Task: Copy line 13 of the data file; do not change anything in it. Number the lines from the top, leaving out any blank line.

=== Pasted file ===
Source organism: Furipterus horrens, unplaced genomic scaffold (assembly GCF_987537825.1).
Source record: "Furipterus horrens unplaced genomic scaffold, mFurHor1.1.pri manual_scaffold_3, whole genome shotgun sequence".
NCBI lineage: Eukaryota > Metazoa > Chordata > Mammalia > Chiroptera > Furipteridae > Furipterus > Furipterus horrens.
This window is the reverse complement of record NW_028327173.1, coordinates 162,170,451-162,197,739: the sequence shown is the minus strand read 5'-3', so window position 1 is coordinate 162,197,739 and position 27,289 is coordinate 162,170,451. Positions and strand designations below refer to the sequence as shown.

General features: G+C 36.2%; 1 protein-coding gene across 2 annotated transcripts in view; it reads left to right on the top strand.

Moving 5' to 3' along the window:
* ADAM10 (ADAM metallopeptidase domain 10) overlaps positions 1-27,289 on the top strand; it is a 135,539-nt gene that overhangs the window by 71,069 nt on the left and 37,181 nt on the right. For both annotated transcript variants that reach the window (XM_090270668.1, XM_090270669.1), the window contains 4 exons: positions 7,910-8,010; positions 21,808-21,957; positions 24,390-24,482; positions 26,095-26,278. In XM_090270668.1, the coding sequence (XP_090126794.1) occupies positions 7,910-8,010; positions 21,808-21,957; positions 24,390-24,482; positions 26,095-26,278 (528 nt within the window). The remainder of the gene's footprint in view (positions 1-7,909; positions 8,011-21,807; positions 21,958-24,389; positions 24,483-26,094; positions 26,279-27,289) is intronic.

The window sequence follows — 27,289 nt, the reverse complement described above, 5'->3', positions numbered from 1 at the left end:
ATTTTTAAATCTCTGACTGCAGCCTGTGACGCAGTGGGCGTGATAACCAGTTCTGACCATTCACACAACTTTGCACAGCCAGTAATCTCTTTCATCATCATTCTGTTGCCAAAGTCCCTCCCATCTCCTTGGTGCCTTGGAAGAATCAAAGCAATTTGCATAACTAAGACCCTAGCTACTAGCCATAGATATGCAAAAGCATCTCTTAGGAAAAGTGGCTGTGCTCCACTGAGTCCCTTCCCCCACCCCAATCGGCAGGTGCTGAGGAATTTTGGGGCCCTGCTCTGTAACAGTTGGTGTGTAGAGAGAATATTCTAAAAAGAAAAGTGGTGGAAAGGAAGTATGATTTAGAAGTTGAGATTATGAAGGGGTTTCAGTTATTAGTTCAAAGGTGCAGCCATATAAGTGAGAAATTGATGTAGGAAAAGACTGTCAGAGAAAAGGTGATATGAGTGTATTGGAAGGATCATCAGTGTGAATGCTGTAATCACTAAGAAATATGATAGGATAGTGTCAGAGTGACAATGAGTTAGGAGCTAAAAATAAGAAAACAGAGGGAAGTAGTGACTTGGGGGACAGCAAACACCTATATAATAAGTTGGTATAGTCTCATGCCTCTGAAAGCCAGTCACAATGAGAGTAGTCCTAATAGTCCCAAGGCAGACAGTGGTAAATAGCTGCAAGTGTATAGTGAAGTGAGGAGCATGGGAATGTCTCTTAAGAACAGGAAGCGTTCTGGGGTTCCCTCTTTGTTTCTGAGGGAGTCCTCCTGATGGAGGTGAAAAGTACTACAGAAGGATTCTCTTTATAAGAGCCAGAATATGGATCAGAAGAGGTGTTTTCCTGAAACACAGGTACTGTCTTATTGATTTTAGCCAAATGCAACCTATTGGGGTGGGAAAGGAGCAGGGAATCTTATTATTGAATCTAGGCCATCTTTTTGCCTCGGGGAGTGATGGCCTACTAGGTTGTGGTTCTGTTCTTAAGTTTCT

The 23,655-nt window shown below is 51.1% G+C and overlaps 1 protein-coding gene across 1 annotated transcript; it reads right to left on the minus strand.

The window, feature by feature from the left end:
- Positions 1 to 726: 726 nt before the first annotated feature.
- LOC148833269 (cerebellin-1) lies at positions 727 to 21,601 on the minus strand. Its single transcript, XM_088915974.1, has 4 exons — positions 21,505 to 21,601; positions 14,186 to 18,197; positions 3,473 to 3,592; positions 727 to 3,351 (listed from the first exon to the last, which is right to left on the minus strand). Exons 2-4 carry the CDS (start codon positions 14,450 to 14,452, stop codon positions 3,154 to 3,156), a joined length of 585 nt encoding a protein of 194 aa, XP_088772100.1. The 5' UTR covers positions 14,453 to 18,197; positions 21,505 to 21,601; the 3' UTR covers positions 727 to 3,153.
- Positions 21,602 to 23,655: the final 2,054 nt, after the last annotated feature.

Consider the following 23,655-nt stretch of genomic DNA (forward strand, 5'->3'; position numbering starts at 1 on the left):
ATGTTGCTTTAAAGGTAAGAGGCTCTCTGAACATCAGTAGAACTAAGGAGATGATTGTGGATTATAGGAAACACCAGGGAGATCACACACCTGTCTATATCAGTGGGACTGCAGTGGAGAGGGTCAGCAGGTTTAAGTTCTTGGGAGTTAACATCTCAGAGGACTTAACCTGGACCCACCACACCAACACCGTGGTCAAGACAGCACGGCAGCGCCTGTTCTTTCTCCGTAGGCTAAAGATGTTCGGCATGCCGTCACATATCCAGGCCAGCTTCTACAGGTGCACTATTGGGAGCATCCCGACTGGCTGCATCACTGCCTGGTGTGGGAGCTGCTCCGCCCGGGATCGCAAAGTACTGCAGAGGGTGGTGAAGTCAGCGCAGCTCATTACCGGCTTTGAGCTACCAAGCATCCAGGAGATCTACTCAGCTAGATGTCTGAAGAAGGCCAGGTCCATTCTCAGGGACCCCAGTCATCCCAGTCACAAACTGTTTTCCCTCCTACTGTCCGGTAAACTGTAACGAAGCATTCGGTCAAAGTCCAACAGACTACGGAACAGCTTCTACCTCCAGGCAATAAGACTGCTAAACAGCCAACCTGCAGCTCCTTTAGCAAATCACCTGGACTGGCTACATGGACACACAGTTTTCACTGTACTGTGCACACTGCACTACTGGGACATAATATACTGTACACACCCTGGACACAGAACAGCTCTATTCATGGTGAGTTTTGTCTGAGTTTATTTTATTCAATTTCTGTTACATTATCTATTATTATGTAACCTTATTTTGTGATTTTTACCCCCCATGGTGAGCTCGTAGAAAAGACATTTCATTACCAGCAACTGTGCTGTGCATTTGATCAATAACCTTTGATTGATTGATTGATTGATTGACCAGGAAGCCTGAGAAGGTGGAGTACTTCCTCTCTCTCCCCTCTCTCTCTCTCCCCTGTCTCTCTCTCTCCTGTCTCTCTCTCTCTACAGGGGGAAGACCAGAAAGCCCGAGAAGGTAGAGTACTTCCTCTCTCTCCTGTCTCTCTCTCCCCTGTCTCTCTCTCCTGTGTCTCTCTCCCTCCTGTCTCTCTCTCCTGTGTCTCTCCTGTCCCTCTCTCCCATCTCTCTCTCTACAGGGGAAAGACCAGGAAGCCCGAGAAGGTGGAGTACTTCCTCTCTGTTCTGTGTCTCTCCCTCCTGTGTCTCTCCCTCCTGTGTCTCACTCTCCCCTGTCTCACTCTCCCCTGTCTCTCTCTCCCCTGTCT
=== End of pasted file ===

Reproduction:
- LOC148833269 (cerebellin-1) lies at positions 727 to 21,601 on the minus strand. Its single transcript, XM_088915974.1, has 4 exons — positions 21,505 to 21,601; positions 14,186 to 18,197; positions 3,473 to 3,592; positions 727 to 3,351 (listed from the first exon to the last, which is right to left on the minus strand). Exons 2-4 carry the CDS (start codon positions 14,450 to 14,452, stop codon positions 3,154 to 3,156), a joined length of 585 nt encoding a protein of 194 aa, XP_088772100.1. The 5' UTR covers positions 14,453 to 18,197; positions 21,505 to 21,601; the 3' UTR covers positions 727 to 3,153.